(CHRISTIAN TODAY) Is belief in God rational? Can it be proved beyond reasonable doubt? The Bible seems to say yes. 'What can be known about God is plain to people,' writes St Paul in Romans 1.19-20, 'because God has shown it to them. Ever since the creation of the world his eternal power and divine nature, invisible though they are, have been understood and seen through the things he has made. So they are without excuse.'
In this the ancient philosophers agreed, with both Plato and Aristotle holding that the existence of a transcendent God is a matter of solid logical reasoning.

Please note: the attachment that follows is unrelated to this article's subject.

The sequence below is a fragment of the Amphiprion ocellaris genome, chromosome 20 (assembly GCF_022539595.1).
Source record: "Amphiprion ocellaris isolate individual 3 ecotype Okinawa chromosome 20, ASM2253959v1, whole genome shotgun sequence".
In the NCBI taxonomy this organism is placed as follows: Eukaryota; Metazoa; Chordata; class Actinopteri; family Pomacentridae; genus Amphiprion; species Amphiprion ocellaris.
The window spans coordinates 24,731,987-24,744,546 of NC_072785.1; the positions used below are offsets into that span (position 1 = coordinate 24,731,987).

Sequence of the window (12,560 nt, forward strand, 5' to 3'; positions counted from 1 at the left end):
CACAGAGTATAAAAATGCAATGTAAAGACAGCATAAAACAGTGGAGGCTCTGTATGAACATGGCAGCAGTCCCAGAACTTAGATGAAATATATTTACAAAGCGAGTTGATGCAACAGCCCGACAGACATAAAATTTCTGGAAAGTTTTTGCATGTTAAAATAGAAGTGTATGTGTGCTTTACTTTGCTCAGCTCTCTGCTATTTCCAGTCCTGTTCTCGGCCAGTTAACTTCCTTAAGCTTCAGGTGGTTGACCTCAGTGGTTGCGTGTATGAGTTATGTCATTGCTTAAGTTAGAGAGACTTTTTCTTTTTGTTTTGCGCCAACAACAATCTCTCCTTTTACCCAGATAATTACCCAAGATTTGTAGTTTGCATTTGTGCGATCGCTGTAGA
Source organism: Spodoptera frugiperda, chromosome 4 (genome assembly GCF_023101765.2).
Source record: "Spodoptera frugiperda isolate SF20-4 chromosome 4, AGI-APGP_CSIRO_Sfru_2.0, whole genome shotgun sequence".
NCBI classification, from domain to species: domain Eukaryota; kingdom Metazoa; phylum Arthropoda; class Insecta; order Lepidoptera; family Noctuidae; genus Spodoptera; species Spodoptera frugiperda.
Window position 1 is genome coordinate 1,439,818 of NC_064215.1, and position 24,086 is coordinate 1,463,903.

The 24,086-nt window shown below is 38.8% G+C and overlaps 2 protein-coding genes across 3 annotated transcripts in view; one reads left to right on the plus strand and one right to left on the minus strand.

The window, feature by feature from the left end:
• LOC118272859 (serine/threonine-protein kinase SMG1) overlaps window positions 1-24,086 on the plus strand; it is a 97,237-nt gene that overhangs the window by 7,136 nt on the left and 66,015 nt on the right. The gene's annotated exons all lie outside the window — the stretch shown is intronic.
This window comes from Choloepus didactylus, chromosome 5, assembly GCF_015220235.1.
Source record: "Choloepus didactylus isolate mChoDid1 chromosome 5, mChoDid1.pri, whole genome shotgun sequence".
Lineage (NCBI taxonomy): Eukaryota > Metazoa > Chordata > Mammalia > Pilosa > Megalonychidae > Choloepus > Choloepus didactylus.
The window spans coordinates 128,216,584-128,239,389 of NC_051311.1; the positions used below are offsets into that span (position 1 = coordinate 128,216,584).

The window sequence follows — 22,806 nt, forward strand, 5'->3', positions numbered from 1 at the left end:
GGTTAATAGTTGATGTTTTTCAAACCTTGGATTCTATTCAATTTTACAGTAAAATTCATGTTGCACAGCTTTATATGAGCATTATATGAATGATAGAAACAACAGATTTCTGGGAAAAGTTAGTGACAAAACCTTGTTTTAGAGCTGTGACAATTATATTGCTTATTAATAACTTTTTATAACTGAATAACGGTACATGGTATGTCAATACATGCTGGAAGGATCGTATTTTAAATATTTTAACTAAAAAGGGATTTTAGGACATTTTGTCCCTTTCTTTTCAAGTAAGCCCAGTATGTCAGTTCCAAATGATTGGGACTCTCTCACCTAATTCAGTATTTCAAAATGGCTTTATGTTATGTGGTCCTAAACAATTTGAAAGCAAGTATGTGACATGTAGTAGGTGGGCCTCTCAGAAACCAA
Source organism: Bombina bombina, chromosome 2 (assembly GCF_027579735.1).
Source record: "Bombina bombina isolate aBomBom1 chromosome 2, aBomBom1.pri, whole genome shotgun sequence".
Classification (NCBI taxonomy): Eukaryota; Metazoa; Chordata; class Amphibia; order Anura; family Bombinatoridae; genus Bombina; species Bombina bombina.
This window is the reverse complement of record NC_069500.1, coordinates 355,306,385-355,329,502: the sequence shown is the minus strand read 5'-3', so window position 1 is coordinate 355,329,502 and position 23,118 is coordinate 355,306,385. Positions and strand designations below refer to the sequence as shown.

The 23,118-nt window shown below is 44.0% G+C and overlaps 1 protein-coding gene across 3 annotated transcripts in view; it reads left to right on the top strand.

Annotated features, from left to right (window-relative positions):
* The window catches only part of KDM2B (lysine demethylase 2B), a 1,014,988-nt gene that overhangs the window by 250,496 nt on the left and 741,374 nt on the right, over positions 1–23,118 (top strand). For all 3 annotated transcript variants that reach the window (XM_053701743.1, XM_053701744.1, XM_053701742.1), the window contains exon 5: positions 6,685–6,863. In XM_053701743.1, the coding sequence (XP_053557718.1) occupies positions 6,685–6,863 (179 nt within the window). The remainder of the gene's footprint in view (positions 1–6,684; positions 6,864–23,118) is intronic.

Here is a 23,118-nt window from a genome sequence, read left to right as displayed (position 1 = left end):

Modern thinkers since the 17th and 18th century Enlightenment have challenged this claim, arguing that God's existence can only be known by a leap of faith, if at all. However, Bible-believing Christians have generally stuck by the classical and biblical view that the existence of God is something for which sufficient reasons are supplied by the light of nature. Hence the common use of apologetics in evangelism – reasoned efforts to convince sceptics that belief in God does not require a person to believe, like Lewis Carroll's White Queen, 'six impossible things before breakfast.'
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